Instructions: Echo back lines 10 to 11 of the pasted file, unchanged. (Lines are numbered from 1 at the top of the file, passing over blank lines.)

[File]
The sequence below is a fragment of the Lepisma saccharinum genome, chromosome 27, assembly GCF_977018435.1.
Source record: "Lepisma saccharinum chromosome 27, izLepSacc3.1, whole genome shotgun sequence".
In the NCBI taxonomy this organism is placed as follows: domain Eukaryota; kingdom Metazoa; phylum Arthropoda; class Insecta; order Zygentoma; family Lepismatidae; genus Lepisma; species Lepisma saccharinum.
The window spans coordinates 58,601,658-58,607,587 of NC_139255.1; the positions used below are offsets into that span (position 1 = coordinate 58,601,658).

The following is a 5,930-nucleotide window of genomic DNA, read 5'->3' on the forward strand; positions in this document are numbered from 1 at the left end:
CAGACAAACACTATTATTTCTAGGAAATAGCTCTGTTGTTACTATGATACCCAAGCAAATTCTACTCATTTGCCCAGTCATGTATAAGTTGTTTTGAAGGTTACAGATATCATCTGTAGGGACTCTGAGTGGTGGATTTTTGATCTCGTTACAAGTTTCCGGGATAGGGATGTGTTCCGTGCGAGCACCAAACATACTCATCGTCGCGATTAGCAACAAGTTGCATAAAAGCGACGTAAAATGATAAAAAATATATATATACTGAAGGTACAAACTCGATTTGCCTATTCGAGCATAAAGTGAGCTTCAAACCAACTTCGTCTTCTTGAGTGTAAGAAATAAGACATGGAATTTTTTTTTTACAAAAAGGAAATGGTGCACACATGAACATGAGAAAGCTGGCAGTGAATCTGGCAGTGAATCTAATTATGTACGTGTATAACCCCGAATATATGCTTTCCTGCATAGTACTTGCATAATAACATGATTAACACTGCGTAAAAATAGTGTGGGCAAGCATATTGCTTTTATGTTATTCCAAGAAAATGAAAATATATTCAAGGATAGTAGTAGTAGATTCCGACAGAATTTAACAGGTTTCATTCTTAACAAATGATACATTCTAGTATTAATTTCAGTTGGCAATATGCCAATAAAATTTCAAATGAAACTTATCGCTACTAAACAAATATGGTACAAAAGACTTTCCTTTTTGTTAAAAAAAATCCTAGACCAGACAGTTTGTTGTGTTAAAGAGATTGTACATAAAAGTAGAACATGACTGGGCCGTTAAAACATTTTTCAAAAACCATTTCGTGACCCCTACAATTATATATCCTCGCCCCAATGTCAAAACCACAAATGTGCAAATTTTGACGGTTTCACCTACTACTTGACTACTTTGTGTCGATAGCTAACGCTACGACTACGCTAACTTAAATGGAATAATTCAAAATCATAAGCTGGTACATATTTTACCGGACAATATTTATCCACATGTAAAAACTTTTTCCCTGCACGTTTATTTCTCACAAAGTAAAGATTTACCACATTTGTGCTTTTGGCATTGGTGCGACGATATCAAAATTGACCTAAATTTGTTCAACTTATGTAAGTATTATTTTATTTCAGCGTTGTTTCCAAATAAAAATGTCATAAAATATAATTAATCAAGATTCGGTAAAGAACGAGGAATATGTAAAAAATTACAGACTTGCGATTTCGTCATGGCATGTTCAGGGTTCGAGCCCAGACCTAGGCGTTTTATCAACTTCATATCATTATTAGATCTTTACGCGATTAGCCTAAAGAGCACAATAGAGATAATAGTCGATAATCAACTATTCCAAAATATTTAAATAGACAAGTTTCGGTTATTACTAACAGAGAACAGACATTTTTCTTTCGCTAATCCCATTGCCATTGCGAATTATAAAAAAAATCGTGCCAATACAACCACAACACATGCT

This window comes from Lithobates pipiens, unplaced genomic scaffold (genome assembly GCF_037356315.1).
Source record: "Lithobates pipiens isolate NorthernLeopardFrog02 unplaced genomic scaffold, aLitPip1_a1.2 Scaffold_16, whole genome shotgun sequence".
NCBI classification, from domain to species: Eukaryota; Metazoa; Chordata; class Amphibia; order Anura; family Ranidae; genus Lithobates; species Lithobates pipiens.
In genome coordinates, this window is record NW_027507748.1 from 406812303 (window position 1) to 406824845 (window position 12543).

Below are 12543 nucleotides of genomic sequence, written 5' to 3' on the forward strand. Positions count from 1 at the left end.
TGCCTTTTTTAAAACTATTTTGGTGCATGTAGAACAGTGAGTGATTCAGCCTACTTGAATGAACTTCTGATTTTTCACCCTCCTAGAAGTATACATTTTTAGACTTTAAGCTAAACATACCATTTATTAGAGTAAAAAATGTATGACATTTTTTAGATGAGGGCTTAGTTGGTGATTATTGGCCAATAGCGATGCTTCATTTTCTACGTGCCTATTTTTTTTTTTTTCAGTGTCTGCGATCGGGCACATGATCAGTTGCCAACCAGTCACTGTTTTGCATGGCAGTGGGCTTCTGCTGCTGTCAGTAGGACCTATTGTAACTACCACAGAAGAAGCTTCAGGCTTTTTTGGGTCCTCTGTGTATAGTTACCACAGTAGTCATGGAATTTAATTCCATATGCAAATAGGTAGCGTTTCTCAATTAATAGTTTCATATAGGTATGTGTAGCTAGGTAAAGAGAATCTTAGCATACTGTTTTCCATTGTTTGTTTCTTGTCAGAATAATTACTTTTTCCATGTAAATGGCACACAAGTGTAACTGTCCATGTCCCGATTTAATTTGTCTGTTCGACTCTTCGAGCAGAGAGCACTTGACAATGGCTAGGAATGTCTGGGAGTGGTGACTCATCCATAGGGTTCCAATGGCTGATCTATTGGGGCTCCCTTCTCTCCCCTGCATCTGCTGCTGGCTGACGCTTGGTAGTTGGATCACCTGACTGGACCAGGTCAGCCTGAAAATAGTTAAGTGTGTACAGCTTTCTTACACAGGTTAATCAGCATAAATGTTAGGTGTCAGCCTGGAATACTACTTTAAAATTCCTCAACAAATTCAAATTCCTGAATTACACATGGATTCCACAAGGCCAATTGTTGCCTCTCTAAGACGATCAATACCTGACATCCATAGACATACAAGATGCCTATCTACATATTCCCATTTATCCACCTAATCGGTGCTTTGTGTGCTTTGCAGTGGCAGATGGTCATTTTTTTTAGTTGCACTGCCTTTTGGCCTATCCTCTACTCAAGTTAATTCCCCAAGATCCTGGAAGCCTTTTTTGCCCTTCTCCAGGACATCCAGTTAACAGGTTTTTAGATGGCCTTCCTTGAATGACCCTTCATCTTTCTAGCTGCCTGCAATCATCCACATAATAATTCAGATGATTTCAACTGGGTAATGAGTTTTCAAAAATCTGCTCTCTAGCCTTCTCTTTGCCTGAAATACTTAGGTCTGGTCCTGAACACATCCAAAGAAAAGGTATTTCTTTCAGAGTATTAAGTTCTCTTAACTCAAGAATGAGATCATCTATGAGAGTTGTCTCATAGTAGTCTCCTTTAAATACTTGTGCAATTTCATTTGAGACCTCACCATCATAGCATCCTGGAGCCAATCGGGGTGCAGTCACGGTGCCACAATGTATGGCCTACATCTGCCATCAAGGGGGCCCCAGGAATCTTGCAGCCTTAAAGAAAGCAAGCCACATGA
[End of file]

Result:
In genome coordinates, this window is record NW_027507748.1 from 406812303 (window position 1) to 406824845 (window position 12543).

Below are 12543 nucleotides of genomic sequence, written 5' to 3' on the forward strand. Positions count from 1 at the left end.